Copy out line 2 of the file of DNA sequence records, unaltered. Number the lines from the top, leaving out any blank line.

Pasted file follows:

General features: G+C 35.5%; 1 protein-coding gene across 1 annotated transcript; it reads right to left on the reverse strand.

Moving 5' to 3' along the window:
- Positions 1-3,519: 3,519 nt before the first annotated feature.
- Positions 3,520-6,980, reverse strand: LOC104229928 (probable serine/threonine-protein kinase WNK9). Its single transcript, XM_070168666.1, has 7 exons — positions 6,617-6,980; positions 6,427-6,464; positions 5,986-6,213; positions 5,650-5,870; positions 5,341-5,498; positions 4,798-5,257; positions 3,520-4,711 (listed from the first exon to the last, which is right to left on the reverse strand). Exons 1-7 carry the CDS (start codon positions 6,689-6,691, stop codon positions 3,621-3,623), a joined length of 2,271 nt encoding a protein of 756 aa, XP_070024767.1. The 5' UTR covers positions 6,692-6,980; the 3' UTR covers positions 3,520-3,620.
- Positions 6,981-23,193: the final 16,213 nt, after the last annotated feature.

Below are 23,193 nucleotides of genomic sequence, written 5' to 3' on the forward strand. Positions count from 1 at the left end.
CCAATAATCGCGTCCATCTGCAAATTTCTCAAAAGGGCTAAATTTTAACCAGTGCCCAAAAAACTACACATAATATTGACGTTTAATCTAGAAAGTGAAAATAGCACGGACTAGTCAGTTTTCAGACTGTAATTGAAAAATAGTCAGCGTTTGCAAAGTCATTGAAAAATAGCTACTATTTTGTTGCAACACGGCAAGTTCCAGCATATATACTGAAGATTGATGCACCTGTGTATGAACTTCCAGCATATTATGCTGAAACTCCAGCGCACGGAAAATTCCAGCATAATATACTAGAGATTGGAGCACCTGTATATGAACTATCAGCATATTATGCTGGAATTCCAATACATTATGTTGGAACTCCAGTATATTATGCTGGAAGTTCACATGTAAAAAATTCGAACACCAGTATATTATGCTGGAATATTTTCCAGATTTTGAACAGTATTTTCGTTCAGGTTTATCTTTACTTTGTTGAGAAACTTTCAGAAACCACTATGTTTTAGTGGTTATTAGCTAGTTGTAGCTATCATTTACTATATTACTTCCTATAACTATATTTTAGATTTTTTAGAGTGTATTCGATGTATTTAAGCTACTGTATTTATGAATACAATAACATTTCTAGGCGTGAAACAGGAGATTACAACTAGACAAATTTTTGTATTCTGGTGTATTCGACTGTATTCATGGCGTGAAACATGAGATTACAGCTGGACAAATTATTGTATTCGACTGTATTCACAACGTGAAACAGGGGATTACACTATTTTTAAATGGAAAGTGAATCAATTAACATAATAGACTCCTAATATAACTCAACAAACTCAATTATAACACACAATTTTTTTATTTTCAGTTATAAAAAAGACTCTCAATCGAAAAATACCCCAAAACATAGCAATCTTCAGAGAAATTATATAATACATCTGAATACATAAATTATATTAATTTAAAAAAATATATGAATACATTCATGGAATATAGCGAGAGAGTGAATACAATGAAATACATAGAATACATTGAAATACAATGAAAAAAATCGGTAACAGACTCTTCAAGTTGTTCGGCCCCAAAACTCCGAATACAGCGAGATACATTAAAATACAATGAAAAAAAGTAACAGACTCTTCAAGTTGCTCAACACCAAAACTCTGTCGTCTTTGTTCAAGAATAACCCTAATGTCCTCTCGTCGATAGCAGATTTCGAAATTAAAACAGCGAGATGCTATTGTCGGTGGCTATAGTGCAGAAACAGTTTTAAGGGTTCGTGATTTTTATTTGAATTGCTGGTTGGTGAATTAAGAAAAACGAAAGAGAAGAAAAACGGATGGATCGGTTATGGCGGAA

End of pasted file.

Moving 5' to 3' along the window: